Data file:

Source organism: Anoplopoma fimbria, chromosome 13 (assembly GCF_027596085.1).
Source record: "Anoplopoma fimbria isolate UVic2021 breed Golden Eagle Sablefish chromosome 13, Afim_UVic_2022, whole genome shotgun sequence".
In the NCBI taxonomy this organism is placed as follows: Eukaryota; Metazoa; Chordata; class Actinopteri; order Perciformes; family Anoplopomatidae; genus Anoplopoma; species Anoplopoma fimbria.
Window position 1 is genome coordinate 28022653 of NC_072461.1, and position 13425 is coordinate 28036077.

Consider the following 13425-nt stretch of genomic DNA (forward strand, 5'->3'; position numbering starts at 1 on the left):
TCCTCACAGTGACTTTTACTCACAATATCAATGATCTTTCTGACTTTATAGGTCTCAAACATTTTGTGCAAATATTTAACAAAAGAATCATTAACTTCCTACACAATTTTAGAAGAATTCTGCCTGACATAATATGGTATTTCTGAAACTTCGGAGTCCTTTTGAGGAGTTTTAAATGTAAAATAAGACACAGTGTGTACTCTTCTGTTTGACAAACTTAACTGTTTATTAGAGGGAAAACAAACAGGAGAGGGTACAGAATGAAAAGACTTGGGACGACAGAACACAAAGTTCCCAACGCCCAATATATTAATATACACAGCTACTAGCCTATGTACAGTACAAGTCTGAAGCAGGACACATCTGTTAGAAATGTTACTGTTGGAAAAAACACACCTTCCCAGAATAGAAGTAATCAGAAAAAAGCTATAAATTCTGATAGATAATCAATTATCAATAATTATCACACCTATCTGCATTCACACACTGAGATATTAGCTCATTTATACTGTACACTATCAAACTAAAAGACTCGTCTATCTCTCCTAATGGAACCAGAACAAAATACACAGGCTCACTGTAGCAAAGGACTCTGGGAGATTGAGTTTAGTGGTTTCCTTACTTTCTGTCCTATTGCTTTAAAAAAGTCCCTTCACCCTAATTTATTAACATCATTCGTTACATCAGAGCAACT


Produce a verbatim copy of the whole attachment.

Source organism: Anoplopoma fimbria, chromosome 13 (assembly GCF_027596085.1).
Source record: "Anoplopoma fimbria isolate UVic2021 breed Golden Eagle Sablefish chromosome 13, Afim_UVic_2022, whole genome shotgun sequence".
In the NCBI taxonomy this organism is placed as follows: Eukaryota; Metazoa; Chordata; class Actinopteri; order Perciformes; family Anoplopomatidae; genus Anoplopoma; species Anoplopoma fimbria.
Window position 1 is genome coordinate 28022653 of NC_072461.1, and position 13425 is coordinate 28036077.

Consider the following 13425-nt stretch of genomic DNA (forward strand, 5'->3'; position numbering starts at 1 on the left):
TCCTCACAGTGACTTTTACTCACAATATCAATGATCTTTCTGACTTTATAGGTCTCAAACATTTTGTGCAAATATTTAACAAAAGAATCATTAACTTCCTACACAATTTTAGAAGAATTCTGCCTGACATAATATGGTATTTCTGAAACTTCGGAGTCCTTTTGAGGAGTTTTAAATGTAAAATAAGACACAGTGTGTACTCTTCTGTTTGACAAACTTAACTGTTTATTAGAGGGAAAACAAACAGGAGAGGGTACAGAATGAAAAGACTTGGGACGACAGAACACAAAGTTCCCAACGCCCAATATATTAATATACACAGCTACTAGCCTATGTACAGTACAAGTCTGAAGCAGGACACATCTGTTAGAAATGTTACTGTTGGAAAAAACACACCTTCCCAGAATAGAAGTAATCAGAAAAAAGCTATAAATTCTGATAGATAATCAATTATCAATAATTATCACACCTATCTGCATTCACACACTGAGATATTAGCTCATTTATACTGTACACTATCAAACTAAAAGACTCGTCTATCTCTCCTAATGGAACCAGAACAAAATACACAGGCTCACTGTAGCAAAGGACTCTGGGAGATTGAGTTTAGTGGTTTCCTTACTTTCTGTCCTATTGCTTTAAAAAAGTCCCTTCACCCTAATTTATTAACATCATTCGTTACATCAGAGCAACT